LA Bathhouses Not Sex Venues, Suit Says
Owners fight L.A. County over new rules aimed at providing more oversight of businesses that allow high-risk activities.
By Rong-Gong Lin II, LA Times Staff Writer
March 12, 2006
Underwear "always optional" here, boasts one ad, offering three floors of pleasure, the hottest men and erotic theme nights.
Another ad in the Los Angeles gay magazine Frontiers features a bare-chested worker, his utility belt bulging with condoms, with the logo, "play safe-condoms are always FREE." And in a third, a muscular man wearing nothing but a baseball cap and underwear rests his hand in a provocative manner.
Whatever these self-described bathhouses and sex clubs are, their owners want you to know that they are definitely not the sort of "commercial sex venues" that the county is targeting for increased oversight.
We "are not commercial sex venues at all," nine gay bathhouses and sex clubs said in a lawsuit filed March 3 against Los Angeles County.
"That's a lie," said Michael Weinstein, president of the AIDS Healthcare Foundation, who has been pushing county health officials to step up oversight over such businesses. "What are people going to do? Play chess?"
Beginning this month, the county is requiring "commercial sex venues" to obtain a county health license, pay an annual fee of more than $1,000, allow quarterly inspections and provide on-site testing and counseling for HIV and other sexually transmitted diseases for at least 20 hours a week.
The county defines a commercial sex venue as a business that "as one of its primary purposes allows, facilitates and/or provides facilities for its patrons or members to engage in any high-risk sexual contact while on the premises."
But that definition doesn't fit these nine bathhouses and sex clubs, the lawsuit contends, because they have "always sought to prevent high-risk sex."
The suit, filed in Los Angeles County Superior Court, asks a judge to void the regulations or exempt the nine bathhouses and sex clubs.
"We don't meet the definition," said Scott Campbell, president of Midtowne Spa in downtown L.A. and two other bathhouses in the county. "We have disclaimers letting [patrons] know that unsafe sex is not allowed, and we provide condoms."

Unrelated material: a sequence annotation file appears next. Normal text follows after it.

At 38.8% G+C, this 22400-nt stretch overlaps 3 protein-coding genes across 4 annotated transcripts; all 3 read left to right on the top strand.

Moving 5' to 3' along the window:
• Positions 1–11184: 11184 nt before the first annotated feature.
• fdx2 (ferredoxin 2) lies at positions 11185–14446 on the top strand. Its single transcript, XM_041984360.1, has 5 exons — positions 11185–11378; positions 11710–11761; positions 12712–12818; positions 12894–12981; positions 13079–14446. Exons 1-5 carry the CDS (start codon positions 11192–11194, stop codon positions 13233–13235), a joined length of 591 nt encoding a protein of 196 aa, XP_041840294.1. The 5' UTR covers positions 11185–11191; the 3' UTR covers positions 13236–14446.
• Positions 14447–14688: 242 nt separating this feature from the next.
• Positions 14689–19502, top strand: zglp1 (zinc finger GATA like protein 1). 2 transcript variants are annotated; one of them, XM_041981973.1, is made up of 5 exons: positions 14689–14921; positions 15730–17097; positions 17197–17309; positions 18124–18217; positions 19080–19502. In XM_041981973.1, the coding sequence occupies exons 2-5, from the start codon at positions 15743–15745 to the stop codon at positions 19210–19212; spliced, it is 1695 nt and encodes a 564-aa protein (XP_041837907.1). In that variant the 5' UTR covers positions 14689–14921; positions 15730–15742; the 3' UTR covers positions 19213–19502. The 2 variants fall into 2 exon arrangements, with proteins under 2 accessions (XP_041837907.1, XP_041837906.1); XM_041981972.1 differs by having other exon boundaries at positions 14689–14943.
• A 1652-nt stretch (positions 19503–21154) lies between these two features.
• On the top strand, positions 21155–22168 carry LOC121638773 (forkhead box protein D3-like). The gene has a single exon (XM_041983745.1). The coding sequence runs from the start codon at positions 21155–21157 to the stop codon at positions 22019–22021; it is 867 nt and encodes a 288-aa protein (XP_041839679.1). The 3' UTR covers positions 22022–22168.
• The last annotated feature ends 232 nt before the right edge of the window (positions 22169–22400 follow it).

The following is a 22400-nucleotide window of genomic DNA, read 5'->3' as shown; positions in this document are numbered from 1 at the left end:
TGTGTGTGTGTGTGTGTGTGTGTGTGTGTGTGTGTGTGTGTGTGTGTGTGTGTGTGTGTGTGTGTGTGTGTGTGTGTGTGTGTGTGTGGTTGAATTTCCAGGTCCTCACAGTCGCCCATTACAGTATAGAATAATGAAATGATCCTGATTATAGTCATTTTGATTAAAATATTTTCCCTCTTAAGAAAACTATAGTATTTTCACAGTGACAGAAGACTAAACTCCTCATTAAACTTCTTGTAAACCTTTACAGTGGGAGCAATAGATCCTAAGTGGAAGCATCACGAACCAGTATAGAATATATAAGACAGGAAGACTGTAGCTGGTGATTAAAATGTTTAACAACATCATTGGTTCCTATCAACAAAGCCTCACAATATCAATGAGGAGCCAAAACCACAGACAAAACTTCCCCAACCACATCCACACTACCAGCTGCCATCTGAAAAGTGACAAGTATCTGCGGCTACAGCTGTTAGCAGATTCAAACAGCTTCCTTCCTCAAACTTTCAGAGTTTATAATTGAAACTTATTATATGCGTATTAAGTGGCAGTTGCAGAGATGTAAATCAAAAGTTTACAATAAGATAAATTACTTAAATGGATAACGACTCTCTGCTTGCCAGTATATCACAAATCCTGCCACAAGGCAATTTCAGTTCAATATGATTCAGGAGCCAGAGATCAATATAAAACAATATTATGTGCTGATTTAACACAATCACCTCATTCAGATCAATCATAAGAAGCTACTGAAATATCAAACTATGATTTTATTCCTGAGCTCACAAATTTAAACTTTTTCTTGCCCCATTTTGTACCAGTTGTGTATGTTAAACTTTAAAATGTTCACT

Asked about the lawsuit's contention, a county health official chuckled.
A commercial sex venue "doesn't mean that they are promoting high-risk sex; it just means it does occur," said John Schunhoff, the county's chief of operations for public health.
Campbell did not deny that unsafe sex occurs at bathhouses and he could not cite an instance of someone being ejected from one of his establishments for practicing unsafe sex.
"It's very difficult for us to know if people are doing that, short of taking a flashlight and looking at what everyone is doing," Campbell said. "To me, whatever people are going to do, they're going to do wherever they go."
The suit also cites constitutional objections to the rules. It accuses the county of violating "the fundamental right of peaceful assembly, expression and privacy," and imposing "excessive fines and cruel and/or unusual punishment."
Outside the Hollywood Spa, a bathhouse represented in the lawsuit, patron Marc Marcino was matter-of-fact.
Unprotected sex occurs all the time at such facilities, he said, whatever the warning signs say.
"If I go into a bathhouse, I expect to see guys doing that," Marcino said on a quiet side street a block west of Hollywood Boulevard and Vine Street.
The new rules target the county's 11 known sex clubs and bathhouses, including the nine that sued. They were inspired by a county study in 2003 showing that bathhouse patrons were far more likely to test positive for HIV than other gay or bisexual men countywide.
Technically, the county has had the power to shut down bathhouses for years, but the old rules were so weak as to be unenforceable, officials have said.
The nine bathhouses and sex clubs that participated in the lawsuit are moving forward with the requirement for HIV testing and counseling. Some said they already were offering such services.
The county will pick up the tab for providing test kits and running lab tests.
Weinstein, an outspoken and sometimes controversial figure in AIDS prevention, said the facilities' arguments against the new regulations strain credulity.
"They're going to turn themselves into a laughingstock," he said.
Press Release Source:
AIDS Healthcare Foundation